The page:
Lincoln Tunnel, New York City

1.5
The Lincoln Tunnel is an approximately 1.5mi set of three tunnels under the Hudson River, connecting Weehawken, New Jersey and Midtown Manhattan in New York City. An integral conduit within the New York Metropolitan Area, it was designed by Norwegian-born civil engineer Ole Singstad and named after U.S. President Abraham Lincoln. It is one of two automobile tunnels built under the river, the other being the Holland Tunnel. In 2016, the Lincoln Tunnel carried a daily average of approximately 52,632 motor vehicles (or 19,210,919 for the year).
The 8,216ft center tube opened in 1937, followed by the 7,482ft north tube in 1945. The 8,006ft south tube was the last to open, in 1957.
The tunnel is part of NJ 495 on the western half of the river, and the unsigned NY 495 on the eastern half of the river.
The tunnel was originally to be named Midtown Vehicular Tunnel, but the planners eventually decided that the new tunnel deserved a name that was of similar importance to that of the George Washington Bridge, and named it after Abraham Lincoln.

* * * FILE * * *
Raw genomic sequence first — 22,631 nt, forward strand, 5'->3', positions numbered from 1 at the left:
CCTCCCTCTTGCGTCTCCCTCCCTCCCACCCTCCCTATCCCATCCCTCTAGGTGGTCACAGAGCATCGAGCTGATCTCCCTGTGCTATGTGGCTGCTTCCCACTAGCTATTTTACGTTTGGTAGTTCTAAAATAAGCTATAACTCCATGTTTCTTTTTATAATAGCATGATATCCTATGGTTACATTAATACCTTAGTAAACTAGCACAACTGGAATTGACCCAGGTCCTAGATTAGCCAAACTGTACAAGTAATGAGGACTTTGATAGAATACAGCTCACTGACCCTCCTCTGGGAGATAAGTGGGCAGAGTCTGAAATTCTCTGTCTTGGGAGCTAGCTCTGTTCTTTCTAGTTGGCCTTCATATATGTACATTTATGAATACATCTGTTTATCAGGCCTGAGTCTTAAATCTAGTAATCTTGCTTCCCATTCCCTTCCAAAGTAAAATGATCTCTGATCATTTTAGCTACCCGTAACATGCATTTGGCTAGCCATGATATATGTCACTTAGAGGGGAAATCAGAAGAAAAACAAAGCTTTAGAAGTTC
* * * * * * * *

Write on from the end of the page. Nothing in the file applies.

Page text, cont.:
Designed by Ole Singstad, the tunnel was funded by the New Deal's Public Works Administration. Construction began on the first tube (now the center of the three tubes) in March 1934. It opened to traffic on December 22, 1937, charging $0.50 per passenger car. The cost of construction was $85 million.
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Lincoln Tunnel Reviews
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TripAdvisor Traveler Rating 3.5
62 reviews
TripAdvisor
  • Well there is no good way to drive to Jersey, but this is one of the possibilities. Unfortunately it's often congested and the wait to enter is painful.  more »
  • OK how many years have these tunnels been there, since 1937. In all this time no one figured out 7 lanes of traffic into 3 lanes. Rude toll takers, rude drivers. Find an alternate route if possible  more »
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